On 17 March 2010 the Australian Parliament passed a bill amending the Trade Practices Act 1974 (Cth) (TPA) to include, among other things, a prohibition on "unfair" contract terms in standard form consumer contracts. Similar amendments have been made to the Australian Securities and Investment Act (Cth) 2001 insofar as standard from consumer contracts relating to financial services are concerned.
The amendments, expected to come into force from 1 July 2010, are the first step of a two stage process which will result in uniform consumer protection laws across Australia. The second stage, expected to be implemented from 1 January 2011, will see the name of the TPA change to the Competition and Consumer Act 2010 and will result in the replacement of existing Commonwealth, State and Territory consumer protection laws with a unified Australian Consumer Law.
Unfair Contract Terms – the prohibition
From 1 July 2010 unfair terms in standard form consumer contracts will be prohibited. Businesses which deal with consumers will need to review their standard form consumer contracts to ensure that they do not contain any unfair terms, or risk being unable to rely on or apply those terms.
The prohibition on unfair contract terms applies to consumer contracts which are standard form contracts. A term of a standard form consumer contract will be void if it is an unfair term. This means that a party will not be able to rely on or apply that term (although the remainder of the contract will remain in force if it is capable of doing so without the unfair term).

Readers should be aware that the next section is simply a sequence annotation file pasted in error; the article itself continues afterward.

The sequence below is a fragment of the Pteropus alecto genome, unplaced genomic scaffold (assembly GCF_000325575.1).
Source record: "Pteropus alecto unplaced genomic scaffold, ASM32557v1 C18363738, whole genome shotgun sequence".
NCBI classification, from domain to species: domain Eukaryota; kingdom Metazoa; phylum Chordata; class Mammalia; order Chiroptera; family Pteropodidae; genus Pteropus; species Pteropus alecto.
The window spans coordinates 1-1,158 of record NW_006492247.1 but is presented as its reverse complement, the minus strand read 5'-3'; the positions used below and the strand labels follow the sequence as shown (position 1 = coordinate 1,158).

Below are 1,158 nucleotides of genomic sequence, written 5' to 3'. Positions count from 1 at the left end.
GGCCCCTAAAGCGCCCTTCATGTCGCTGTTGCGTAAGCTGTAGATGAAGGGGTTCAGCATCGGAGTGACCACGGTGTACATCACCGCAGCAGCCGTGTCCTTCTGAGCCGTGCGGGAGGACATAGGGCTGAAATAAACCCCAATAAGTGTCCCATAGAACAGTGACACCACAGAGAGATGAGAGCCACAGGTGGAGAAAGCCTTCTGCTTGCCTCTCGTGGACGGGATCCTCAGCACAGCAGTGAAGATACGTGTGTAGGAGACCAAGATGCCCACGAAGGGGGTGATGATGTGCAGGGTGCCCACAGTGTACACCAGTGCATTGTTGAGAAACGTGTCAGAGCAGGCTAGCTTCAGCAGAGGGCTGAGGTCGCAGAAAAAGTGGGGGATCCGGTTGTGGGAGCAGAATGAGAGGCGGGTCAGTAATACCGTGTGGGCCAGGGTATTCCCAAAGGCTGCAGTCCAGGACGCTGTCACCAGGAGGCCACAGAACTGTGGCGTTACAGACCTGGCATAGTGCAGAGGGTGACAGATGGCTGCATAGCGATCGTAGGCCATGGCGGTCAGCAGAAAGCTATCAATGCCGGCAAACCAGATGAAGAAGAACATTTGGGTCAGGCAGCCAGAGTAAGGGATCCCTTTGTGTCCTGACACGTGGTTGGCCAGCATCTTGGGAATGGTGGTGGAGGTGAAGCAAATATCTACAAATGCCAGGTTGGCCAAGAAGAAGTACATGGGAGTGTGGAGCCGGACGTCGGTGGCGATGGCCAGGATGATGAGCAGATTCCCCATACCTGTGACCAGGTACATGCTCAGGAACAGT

A consumer contract is a contract for supply of goods or services or for the sale or grant of an interest in land, to an individual whose acquisition is wholly or predominately for personal, domestic or household use. Examples of consumer contracts are numerous and varied and include contracts for the purchase of goods such as furniture, white goods, and jewellery and contracts for the provision of services such as travel, household maintenance, telephone, electricity and software.
What is an "unfair" contract term?
The legislation defines unfair contract terms in general terms and provides a non-exhaustive list of the types of terms which may be unfair. An unfair contract term is one which:
- would cause a significant imbalance in the rights and obligations of the parties if applied or relied upon (or is attempted to be relied upon or applied or assertions of reliance /application)
- is not reasonably necessary to protect the legitimate rights of the advantaged party.
There is a presumption that a term is not reasonably necessary to protect legitimate interests of the party relying on it unless proven otherwise.
How can you determine whether a term is unfair?
The legislation provides that a Court can take anything into account when determining whether a term is unfair but must take into account certain factors including:
- the extent to which the term would cause detriment (financial or otherwise) if relied on or applied;
- the extent to which the term is "transparent". "Transparent" is defined as :
- expressed in reasonably plain language; AND
- legible; AND
- presented clearly; AND
- readily available to any party affected by the transaction
- the contract as a whole.
Examples of terms which may be considered "unfair"